Wisftul Clinton still aiming for place in pantheon
From his marriage to race issues and space exploration, US President Bill Clinton is battling to shore up his legacy and prepare for life outside the White House as he enters the last year of his rule.
Mr Clinton struck an almost wistful tone before the nation on Wednesday during his last press conference of the year, acknowledging the political ambitions of his wife and vice-president and his own turbulent year.
Insisting the past 12 months had been 'very productive' despite impeachment over the Monica Lewinsky scandal, he cryptically said the most painful wounds suffered by individuals and nations were 'self-inflicted'.
Referring to Hillary Clinton's imminent departure to their new home in New York to boost her Senate chances - an act some insist will mark the end of the marriage - Mr Clinton said they would be apart 'more than I wish we were'.
'But I've got a job to do and she now has a campaign to run, and so we'll have to be apart more than I wish we were . . . She'll be here quite a lot and I will go up there when I can and we'll manage it and I think it will come out just fine.' The nation's 42nd president revealed some of his plans for life after eight years in the White House.
'I think that after the Cold War, with the sort of end of the ideological battles you've seen, . . . the biggest problem the world faces today is the conflict people have over their racial and ethnic and related religious differences. And I plan to be heavily involved in it at home and around the world for the rest of my life,' he said.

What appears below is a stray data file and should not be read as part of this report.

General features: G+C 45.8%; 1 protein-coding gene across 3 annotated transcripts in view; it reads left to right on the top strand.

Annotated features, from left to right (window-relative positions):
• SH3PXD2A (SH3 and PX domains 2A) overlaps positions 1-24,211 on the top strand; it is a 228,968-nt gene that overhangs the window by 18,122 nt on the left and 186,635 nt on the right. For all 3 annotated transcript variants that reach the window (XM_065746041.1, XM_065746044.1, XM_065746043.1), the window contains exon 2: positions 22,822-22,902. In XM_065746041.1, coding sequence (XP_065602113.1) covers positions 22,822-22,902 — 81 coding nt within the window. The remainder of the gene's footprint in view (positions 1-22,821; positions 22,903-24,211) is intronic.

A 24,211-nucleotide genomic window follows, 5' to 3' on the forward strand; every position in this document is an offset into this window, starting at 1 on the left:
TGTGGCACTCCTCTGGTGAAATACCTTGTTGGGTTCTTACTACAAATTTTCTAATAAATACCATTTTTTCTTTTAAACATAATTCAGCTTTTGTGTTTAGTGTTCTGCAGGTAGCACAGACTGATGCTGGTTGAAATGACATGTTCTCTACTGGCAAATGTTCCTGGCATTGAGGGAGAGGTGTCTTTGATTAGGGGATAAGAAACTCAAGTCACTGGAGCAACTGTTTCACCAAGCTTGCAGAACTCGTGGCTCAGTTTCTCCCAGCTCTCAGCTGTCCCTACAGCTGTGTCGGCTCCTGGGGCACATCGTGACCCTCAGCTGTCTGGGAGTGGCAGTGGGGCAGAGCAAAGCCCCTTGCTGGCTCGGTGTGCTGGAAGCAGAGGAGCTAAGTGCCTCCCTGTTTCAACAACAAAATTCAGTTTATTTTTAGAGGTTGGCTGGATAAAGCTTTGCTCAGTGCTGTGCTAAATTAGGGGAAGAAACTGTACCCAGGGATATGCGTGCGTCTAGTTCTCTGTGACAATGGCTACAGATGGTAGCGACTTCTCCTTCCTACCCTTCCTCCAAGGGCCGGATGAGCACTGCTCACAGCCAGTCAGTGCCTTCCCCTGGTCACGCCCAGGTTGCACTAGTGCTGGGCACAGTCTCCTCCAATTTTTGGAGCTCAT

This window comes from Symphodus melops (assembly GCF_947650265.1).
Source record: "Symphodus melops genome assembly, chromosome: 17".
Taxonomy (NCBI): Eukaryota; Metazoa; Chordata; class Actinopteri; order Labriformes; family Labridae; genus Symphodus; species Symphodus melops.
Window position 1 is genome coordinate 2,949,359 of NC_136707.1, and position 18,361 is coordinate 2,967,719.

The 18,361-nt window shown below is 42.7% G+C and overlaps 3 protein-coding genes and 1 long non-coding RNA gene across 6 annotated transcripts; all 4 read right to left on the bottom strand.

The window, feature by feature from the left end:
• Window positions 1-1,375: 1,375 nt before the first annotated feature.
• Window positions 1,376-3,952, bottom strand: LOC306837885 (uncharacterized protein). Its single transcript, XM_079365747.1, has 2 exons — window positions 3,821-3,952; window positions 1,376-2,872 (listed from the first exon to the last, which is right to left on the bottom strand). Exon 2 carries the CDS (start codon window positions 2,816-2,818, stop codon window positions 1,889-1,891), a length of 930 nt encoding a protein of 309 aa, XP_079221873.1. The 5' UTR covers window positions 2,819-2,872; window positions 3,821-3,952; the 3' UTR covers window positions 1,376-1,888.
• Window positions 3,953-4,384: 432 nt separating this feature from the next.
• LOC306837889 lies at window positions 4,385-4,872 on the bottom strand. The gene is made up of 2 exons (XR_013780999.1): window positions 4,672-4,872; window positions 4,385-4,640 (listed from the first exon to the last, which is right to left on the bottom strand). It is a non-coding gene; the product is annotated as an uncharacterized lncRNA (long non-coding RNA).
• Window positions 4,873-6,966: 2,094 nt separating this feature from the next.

Mr Clinton said he was still planning to publish a book on America's race troubles but would only do so once he was sure he could 'make a difference'.
A natural politician with prodigious abilities and instincts, most analysts believe he will miss the presidency.
While claiming foreign policy successes such as the historic trade deal with China, the Belfast peace agreement and Kosovo, he said he was disappointed that a host of legislation remained before the Republican-controlled Congress.
Firearms reform, laws punishing hate crimes against minorities and taxation and social security changes remained lost in the bureaucracy.
Unless the US acted now to spread the benefits of its unprecedented boom it would regret it for generations, he warned.